Rear-wheel drive
began its slow demise with the introduction of the first front-wheel drive Pontiac, the 1980 Phoenix (a version of the Chevrolet
Chevrolet
Citation). The Firebird continued to fly high on the success of the 'Smokey and the Bandit' film, still offering Formula and Trans Am packages, plus a Pontiac
Pontiac
first- a turbocharged V8, for the 1980 and 1981 model years. In addition to this, The Rockford Files, which lasted for 6 years used an Esprit Firebird. James Garner
James Garner
was given a new model each year, which was resprayed and painted. But he disapproved of the front facelift. The turn which he performed throughout the show were all his own stunts and came to be known as the Rockford turn
Rockford turn
or J turn. 1982–1988[edit]

1985 Firebird Trans Am

Introduced in 1982, the wedge shaped Firebird was the first major redesign of the venerable pony car since 1970. Partly due to the hugely successful NBC television series Knight Rider, it was an instant success and provided Pontiac
Pontiac
with a foundation on which to build successively more performance oriented models over the next decade. The Trans Am also set a production aerodynamic mark of .32 cd. The next step in Pontiac's resurgence came in the form of its first convertible in nine years. GM adapted the J-body cars. The all-new for 1982 J2000 (later renamed Sunbird) had a convertible as part of its line.

1985 Fiero Sport Coupe

Next came the 1984 Fiero. This was a major departure from anything Pontiac
Pontiac
had produced in the past. A two-seat, mid-engined coupe, the Fiero was targeted straight at the same market that Semon Knudsen
Semon Knudsen
had been aiming for in the late 1950s: the young, affluent buyer who wanted sporting performance at a reasonable price. The Fiero was also an instant success and was partially responsible for Pontiac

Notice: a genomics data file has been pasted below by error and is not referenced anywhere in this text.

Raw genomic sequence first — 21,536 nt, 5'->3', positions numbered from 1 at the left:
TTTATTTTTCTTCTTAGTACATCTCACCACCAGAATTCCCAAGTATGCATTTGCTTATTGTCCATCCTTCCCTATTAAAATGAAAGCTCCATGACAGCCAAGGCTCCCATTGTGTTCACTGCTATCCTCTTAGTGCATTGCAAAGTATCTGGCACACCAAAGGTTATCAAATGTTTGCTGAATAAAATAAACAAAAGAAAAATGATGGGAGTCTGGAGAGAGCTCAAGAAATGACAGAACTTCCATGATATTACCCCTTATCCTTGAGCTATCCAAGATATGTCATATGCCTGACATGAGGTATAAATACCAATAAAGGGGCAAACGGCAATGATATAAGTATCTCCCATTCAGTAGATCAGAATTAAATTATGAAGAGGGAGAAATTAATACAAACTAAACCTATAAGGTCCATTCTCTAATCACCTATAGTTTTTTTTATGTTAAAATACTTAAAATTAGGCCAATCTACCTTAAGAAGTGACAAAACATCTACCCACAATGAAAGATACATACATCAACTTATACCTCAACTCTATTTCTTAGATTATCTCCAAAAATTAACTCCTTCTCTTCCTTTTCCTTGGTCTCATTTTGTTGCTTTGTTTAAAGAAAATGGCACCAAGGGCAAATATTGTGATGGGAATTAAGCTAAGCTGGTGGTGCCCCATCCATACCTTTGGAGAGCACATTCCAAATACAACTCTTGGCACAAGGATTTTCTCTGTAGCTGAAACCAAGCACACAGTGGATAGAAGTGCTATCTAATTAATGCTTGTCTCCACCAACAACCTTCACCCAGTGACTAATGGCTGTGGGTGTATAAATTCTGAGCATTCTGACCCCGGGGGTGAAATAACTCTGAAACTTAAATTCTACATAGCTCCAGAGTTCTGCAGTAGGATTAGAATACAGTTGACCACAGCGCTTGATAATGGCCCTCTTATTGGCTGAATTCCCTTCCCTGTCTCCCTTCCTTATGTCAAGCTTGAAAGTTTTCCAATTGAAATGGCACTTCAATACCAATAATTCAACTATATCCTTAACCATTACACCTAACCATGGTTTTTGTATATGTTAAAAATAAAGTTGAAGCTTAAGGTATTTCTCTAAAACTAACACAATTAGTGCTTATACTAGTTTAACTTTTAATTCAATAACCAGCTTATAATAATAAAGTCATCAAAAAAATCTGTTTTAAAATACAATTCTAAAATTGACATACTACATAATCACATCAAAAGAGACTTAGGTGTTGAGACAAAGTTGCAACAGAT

Pontiac
seeing its first increase in sales in four years. Pontiac
Pontiac
also began to focus on technology. In 1984, a Special
Special
Touring Edition (STE) was added to the 6000 line as a competitor to European road cars such as the Mercedes 190. The STE sported digital instruments and other electronics as well as a more powerful V-6 and retuned suspension. Later iterations would see some of the first introductions on Pontiacs of anti-lock brakes, steering wheel mounted radio controls and other advanced features.Full size buyers, disappointed by the lack of an available big Bonneville, complained, resulting in Pontiac's importing the Canadian-market Pontiac
Pontiac
Parisienne, which featured the Bonneville's deluxe trim. This car, although a Pontiac
Pontiac
in name, was no more than a slightly re-trimmed Caprice. Despite this fact, the Parisienne sold in profitable numbers and this car continued in production until 1986 for the sedan, and 1989 for the Safari station wagon.With the exception of the Parisienne Safari, the Firebird and Fiero, beginning in 1988 all Pontiacs, with the exception of the Firebird, switched to front-wheel drive platforms. For the first time since 1970, Pontiac
Pontiac
was the number three domestic car maker in America. Pontiac's drive to bring in more youthful buyers was working as the median age of Pontiac
Pontiac
owners dropped from 46 in 1981 to 38 in 1988. 1989–1997[edit]

A mid-90s Grand Prix

Anti-lock brakes, GM's Quad-4 engine, airbags, and composite materials became standard on Pontiacs during this time. 1989 saw the end of Safari wagon production, thus the last V8 powered full sized rear wheel drive Pontiac
Pontiac